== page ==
A study table in prison with the table lamp open

Broken Like Me: Volunteering in a Prison Fellowship Ministry

Written by Alfie Lim, Singapore

 

“I am thankful I got caught because otherwise I would have just continued what I was doing.”

“Actually, we can be thankful that we have food and a roof over our heads.”

These are snippets of what inmates have shared with me in my short time volunteering with a prison fellowship ministry.

Sometime in 2020, shortly before Covid-19 hit, I had borrowed and read Jason Wong’s Trash of Society: Setting Captives Free. The book traces the author’s journey of faith and work, including his substantive contributions to the Yellow Ribbon Project and his years in the Singapore Prison Service. It revealed to me a compelling alternative vision of hope and flourishing even in the midst of what most people would consider to be a terrible state of affairs—imprisonment.

After some prayer and reflection, I signed up as a volunteer with Prison Fellowship Singapore to support their work, despite being relatively young compared to the typical volunteer in this ministry.

Even though I have some understanding of the criminal justice system in Singapore, I was unsure about what to expect in my first few Christian counselling sessions with the inmates. This was not helped by the fact that on most occasions, I would be the youngest person in the room. Thankfully, with the guidance of my buddy (who is much more experienced and winsome than I am), I grew to become more familiar with the setting and expectations of prison ministry.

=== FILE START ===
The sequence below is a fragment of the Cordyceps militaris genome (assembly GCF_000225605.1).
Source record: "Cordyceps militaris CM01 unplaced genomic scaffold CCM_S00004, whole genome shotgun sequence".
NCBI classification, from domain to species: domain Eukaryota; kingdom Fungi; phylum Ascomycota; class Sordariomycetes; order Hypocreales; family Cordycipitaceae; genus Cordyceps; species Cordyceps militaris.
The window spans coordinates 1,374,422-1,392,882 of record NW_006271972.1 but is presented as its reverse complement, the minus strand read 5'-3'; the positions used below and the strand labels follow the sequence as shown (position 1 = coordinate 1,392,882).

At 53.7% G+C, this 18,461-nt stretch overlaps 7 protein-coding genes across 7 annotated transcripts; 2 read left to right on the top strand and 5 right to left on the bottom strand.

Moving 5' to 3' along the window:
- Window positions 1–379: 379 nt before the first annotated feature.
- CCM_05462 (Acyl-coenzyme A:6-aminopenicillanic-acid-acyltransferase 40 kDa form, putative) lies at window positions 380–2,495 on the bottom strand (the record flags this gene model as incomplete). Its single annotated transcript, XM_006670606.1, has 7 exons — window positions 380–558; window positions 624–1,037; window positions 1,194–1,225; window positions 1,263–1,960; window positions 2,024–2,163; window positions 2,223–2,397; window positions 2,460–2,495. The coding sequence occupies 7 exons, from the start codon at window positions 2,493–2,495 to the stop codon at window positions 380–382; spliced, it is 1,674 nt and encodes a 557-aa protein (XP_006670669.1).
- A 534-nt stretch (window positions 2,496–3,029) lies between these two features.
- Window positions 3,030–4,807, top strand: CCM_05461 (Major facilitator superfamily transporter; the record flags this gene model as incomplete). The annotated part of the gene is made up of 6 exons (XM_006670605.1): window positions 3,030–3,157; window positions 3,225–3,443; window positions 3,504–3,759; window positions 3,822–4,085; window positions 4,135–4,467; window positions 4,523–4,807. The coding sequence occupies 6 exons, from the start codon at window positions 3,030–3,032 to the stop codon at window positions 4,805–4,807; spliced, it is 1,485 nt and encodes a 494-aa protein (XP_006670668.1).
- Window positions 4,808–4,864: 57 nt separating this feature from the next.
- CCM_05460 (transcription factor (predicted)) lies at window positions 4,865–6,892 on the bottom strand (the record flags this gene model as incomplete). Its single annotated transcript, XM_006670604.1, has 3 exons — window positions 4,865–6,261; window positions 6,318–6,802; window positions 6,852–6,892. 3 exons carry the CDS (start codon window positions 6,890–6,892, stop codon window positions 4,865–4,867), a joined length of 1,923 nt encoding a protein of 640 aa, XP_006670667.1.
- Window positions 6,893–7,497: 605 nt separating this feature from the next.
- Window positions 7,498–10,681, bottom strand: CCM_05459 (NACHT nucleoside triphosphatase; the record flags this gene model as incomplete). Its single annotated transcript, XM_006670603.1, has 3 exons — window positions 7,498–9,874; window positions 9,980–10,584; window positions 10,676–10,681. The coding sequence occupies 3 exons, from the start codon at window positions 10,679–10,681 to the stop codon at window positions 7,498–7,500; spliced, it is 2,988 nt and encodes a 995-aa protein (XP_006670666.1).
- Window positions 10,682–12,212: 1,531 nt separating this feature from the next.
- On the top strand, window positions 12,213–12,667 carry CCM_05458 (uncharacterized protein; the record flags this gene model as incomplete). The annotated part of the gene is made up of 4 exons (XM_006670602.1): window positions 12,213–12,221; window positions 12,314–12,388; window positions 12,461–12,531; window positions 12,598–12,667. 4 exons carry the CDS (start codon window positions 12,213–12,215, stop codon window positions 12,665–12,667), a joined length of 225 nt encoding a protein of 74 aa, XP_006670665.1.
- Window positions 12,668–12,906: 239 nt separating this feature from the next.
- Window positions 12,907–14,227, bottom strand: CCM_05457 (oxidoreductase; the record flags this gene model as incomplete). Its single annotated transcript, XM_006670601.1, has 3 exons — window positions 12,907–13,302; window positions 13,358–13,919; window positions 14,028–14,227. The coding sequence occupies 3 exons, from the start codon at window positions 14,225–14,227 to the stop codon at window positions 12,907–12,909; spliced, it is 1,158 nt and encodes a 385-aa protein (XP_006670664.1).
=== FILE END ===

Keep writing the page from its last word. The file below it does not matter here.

The sessions typically comprise three segments—worship, Bible study, and discussion, where time permits. Most of the inmates who attend either grew up in a Christian background or came to Christ during their time in prison, and attend these sessions by choice. Ordinarily, different components of the session are co-led by the inmates and the volunteers depending on availability.

One of the things that struck me from the first few sessions was the depth of knowledge and earnestness of the attendees. The questions they asked, along with the frank discussions and sharing, showed that they not only possess an excellent grasp of the Word, but also a firm belief of its authority over their lives. I do not think I could profess an equal level of commitment and faith in many of those respects.

Two things stood out as I reflected upon my experience thus far.

The first reflection is that these inmates I met were similar to me in many ways—most notably and crucially, sinful and broken. Without delving into the details, it became awfully clear to me (especially in moments of quiet and private reflection) that I too am beset by sin and temptation of all kinds. It follows then that any foundation for moral high ground quickly vanishes, and as the saying goes, but for the grace of God, we go.

None of this should be misconstrued as a flippant view of crime and punishment. It is undeniable that these inmates have to contend with the grave consequences of their crimes, which often have rippling and long-lasting effects on the immediate victim(s), the victim’s family, and the inmate’s own family, among others. But even without going through the complex terrain of criminology, my view is that as Christians, we should be slow to cast the proverbial stone at any of these inmates (or anyone for that matter).